From New England to California:
I managed to nix Lewie from my thoughts and focused on short stories and no-vellas. Channel 5 in LA had hours of the Twilight Zone, a show that I liked from an early age. Most of the work was written by Rod Serling whom I idolized. The marathon came at an apropos time because I was able to view the Twilight Zone episode with an analytical eye
At the same time, now with a fantastic outside sales job around LA I began work on XB-234, a gargantuan novel. Later this novel was called The Ramdama’s Kingdom. My travels to Florida to see the first shuttle launch and subsequent landings at Edwards Air Force Base, home of the X-15, seeped into the book. So, did the outright obedience of the people in Jonestown. The Ramdama character was a long-life alien who had a violent past and his future was not too serene either. Having the dimensional doors provided intriguing possibilities in this novel. And the time travel aspect of the book knitted the plot together. Just to get the manuscript bound was a feat. Off it went to NYC.
I know that you know that I knew and know I should have ditched Lewie long before XB-234. And you are right. 100% right. My problem with representation is that I always had material and was always excited about my latest effort. I kept writing and just sent material out because it would get to a publishing house. While still in California I began to work on a complicated novel called Sojourn.
A Note about Sojourn and computers:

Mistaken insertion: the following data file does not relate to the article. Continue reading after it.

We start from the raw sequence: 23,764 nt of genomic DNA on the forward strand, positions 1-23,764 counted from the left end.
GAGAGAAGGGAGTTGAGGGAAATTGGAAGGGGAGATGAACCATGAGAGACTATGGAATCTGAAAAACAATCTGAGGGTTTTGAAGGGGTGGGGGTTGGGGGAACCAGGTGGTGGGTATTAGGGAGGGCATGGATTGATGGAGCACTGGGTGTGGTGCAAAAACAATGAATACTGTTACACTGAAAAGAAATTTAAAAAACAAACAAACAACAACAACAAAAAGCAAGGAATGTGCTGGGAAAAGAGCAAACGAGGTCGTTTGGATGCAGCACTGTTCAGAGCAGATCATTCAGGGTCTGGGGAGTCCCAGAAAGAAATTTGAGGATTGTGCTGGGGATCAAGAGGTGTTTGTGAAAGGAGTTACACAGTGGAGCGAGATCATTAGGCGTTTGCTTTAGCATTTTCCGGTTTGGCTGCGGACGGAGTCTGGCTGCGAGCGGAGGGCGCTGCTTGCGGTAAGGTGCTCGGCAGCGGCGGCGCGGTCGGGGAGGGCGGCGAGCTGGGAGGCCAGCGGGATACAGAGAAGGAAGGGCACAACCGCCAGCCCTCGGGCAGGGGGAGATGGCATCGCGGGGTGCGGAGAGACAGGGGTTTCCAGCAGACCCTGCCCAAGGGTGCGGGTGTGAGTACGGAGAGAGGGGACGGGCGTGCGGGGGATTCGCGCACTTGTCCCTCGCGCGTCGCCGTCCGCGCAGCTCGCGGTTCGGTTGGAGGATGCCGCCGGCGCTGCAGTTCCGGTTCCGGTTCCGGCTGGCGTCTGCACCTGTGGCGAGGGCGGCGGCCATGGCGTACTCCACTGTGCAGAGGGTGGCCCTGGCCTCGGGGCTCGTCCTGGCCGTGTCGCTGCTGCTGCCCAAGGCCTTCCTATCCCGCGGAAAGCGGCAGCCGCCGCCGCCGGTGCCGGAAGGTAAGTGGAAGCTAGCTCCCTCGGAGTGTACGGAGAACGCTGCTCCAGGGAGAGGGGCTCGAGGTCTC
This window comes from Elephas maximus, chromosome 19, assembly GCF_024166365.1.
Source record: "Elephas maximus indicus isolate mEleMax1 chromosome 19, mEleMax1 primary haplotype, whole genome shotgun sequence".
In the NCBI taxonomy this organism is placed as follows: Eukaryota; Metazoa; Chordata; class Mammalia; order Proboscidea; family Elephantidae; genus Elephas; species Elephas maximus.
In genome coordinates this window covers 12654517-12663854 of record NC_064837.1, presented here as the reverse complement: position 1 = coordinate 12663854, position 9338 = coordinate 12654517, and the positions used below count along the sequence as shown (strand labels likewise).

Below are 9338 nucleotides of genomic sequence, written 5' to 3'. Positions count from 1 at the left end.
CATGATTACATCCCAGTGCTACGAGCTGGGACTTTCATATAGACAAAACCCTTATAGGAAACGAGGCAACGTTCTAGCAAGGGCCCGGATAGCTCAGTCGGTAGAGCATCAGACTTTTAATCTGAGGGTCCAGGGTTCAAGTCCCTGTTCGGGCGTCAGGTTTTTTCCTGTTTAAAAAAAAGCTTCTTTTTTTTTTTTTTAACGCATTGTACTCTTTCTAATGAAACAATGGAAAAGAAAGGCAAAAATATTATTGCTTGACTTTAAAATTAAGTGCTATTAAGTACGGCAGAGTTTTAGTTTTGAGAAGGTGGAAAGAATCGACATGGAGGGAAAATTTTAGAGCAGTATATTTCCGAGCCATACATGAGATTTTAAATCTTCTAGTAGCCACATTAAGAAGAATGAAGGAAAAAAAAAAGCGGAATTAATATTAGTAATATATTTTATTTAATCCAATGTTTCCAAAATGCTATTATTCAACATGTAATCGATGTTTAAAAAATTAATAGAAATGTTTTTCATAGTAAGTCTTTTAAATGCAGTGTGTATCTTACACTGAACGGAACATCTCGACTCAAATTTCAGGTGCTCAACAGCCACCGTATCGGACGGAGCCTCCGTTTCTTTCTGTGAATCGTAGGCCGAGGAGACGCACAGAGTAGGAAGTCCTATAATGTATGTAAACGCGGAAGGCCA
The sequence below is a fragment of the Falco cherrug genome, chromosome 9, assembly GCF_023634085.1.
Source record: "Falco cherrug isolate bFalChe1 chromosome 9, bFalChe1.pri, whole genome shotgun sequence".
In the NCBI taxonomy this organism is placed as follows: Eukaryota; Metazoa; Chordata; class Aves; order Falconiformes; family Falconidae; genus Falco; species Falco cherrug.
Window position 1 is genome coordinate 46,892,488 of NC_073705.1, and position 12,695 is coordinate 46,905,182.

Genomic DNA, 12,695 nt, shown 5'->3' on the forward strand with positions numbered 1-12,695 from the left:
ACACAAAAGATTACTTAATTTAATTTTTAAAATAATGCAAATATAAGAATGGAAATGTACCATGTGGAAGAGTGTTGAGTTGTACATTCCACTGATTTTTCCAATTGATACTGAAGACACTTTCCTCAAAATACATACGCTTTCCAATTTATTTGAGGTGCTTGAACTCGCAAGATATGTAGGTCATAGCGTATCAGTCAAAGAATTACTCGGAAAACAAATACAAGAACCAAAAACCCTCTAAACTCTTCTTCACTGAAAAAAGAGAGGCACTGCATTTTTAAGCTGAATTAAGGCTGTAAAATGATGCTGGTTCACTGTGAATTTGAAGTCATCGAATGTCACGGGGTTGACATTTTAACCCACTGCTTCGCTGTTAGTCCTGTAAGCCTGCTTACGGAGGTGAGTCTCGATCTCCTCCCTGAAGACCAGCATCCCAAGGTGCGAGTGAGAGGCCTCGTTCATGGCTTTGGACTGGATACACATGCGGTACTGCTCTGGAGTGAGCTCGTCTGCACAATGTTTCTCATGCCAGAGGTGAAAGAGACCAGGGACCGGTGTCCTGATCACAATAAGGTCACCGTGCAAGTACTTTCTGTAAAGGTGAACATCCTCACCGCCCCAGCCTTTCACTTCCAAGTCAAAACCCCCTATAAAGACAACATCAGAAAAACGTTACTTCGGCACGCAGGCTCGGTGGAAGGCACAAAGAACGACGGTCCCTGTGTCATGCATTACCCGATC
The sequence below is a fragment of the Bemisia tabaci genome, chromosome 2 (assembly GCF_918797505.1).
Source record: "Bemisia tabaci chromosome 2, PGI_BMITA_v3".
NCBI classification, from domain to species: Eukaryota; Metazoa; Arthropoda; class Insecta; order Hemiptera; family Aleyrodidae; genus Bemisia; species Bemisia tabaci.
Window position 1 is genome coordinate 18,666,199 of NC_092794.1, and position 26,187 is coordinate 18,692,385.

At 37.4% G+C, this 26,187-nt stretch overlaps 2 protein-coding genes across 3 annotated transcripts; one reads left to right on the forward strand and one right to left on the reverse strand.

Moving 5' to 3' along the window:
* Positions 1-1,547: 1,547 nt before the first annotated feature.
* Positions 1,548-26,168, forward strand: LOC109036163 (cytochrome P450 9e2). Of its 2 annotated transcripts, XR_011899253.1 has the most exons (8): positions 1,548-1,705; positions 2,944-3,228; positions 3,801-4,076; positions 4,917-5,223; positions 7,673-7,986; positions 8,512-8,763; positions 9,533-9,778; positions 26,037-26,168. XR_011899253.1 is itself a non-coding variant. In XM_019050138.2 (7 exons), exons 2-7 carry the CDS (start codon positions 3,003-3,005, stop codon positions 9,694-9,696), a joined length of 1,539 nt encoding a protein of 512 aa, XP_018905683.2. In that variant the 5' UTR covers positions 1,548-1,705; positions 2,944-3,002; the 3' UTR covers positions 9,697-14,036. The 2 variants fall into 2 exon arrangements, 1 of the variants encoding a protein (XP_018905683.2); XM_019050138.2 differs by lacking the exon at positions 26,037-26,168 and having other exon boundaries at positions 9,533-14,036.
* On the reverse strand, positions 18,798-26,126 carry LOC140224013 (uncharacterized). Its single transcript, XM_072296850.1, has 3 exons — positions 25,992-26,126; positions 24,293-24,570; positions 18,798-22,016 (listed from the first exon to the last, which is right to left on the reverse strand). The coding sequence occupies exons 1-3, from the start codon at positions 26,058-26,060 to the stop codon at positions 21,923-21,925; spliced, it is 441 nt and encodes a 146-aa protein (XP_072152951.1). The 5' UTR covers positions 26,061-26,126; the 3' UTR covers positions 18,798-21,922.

Before I owned a laptop of any computer, I would use a special pencil and yellow lined paper to write Sojourn as I parked off road after work or at lunch. In the late 1990’s my friend suggested I get off the typewriter and onto a computer. I thought that was a nutty idea. Why I don’t know. So he sent an IBM-XT. My production went off the charts with a lot less frustration.
Back to New England and the Writing Conferences.
She had a newspaper clipping for the Cape Cod Writer’s conference that she handed me when I met her. I made the decision as time went on to attend my first Cape Cod Writer’s Conference. I have all the notebooks. Of course, my writing improved. After a three-year hiatus I continued work of Sojourn, now reworked and filled with autobiographical material. I was incredibly fortunate to have Orson Scott Card (Ender’s Game) review and critique my work. Card al-so was an instructor and deluged us with mechanics of the craft of writing. When he said: “You obviously know how to write,” I knew I had made progress. I later studied screenplay writing but having Cape Cod Writer Sally Gunning’s course and critique of a Matthias Jones book that became Deader than Dead helped me avoid common pitfalls. She did like the idea that Matthias Jones noticed the car made creaking noises as cars do when the engine is just shut off. Jones realizes the suspect was lying about being home. Tom Sawyer was head writer for Murder She Wrote. You don’t get much luckier than have this guy slice and dice your work. Sawyer stressed the idea of outlining everything be-fore writing any work. My very next book The Ice of Triton was outlined first. The story flowed nicely.